Vitamin C is well known for its glow-giving effect while leaving skin with an even texture, tone, and youthful vitality.
What is vitamin C?
Vitamin C, technically known as L-ascorbic acid, is synonymous with skincare. L-ascorbic acid is the purest form of vitamin C and the most available antioxidant in human skin. However, humans cannot produce vitamin C on their own since they do not have the specific enzyme called L-glucone-gamma lactone oxidase-which is needed for its biosynthesis. Therefore, vitamin C is considered an essential dietary component.
The flip side of dietary or oral vitamin C intake is there is no way to guarantee those vitamin C goes directly to the skin. But recent research reveals skin receives the maximum benefits of vitamin C when applied topically. So, many believe using serums and other skincare products with vitamin C is the most effective way to reap its benefits when it comes to skincare.
Vitamin C & Its Derivatives
L-ascorbic acid is the most biologically active and science-backed form of vitamin C. Unfortunately, L-ascorbic acid is highly unstable and quickly loses its natural properties, including antioxidant activity, when exposed to heat light, and air. To improve the stability of the formulations, most skincare companies use different vitamin C derivatives. However, according to the white papers published, these vitamin C derivatives are not equally effective. Some vitamin C forms do not penetrate the deeper layer of the skin-dermis at an optimal level. And, some do not convert to the biologically active form of vitamin C in the skin. For example, the magnesium salt of vitamin C -Magnesium Ascorbyl Phosphate (MAP), the most stable derivative, penetrates the skin poorly. So, MAP is less effective than L-ascorbic acid. MAP is also a powerful antioxidant that helps protect the skin from UV-induced damage and promotes collagen production while hydrating the skin. Sodium Ascorbyl Phosphate (SAP) also boosts collagen; in-vitro data shows that it works but is less potent than MAP. An oil-soluble form of vitamin C -Ascorbyl Palmitate has no data yet to show it converts to ascorbic acid in the skin. Other commonly available vitamin C derivatives include Ascorbyl Tetra-Isopalmitate, Ascorbyl Glucoside, and Ascorbyl 2-Phosphate 6-Palmitate.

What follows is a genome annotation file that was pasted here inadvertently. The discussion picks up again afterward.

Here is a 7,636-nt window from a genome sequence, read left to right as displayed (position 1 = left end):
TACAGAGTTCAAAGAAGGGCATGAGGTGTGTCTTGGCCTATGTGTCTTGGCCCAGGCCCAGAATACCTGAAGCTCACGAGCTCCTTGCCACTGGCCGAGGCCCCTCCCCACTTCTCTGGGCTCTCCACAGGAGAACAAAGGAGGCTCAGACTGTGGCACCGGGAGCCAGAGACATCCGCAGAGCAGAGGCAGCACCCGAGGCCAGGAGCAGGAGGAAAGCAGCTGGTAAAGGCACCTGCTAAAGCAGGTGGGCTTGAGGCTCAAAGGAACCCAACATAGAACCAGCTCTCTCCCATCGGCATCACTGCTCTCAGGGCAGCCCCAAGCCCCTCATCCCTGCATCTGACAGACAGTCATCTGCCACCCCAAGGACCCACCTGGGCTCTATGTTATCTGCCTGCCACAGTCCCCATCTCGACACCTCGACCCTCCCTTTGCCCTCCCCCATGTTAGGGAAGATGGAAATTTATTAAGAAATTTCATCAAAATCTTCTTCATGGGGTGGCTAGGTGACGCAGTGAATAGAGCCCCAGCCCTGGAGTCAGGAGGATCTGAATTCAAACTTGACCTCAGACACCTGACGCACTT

Benefits of Vitamin C in Skincare
What experts say
Although Vitamin C alone can provide photoprotection, it works best in both vitamin C and E (Alpha-tocopherol) products because of synergistic antioxidant activity.
Pairing vitamin C with benzoyl peroxide products is not advised as they can counteract each other’s effects: The benzoyl peroxide can oxidize vitamin C.
Also, it is highly recommended to slather a broad-spectrum sunscreen SPF 30 or above after applying vitamin C for greater UV protection.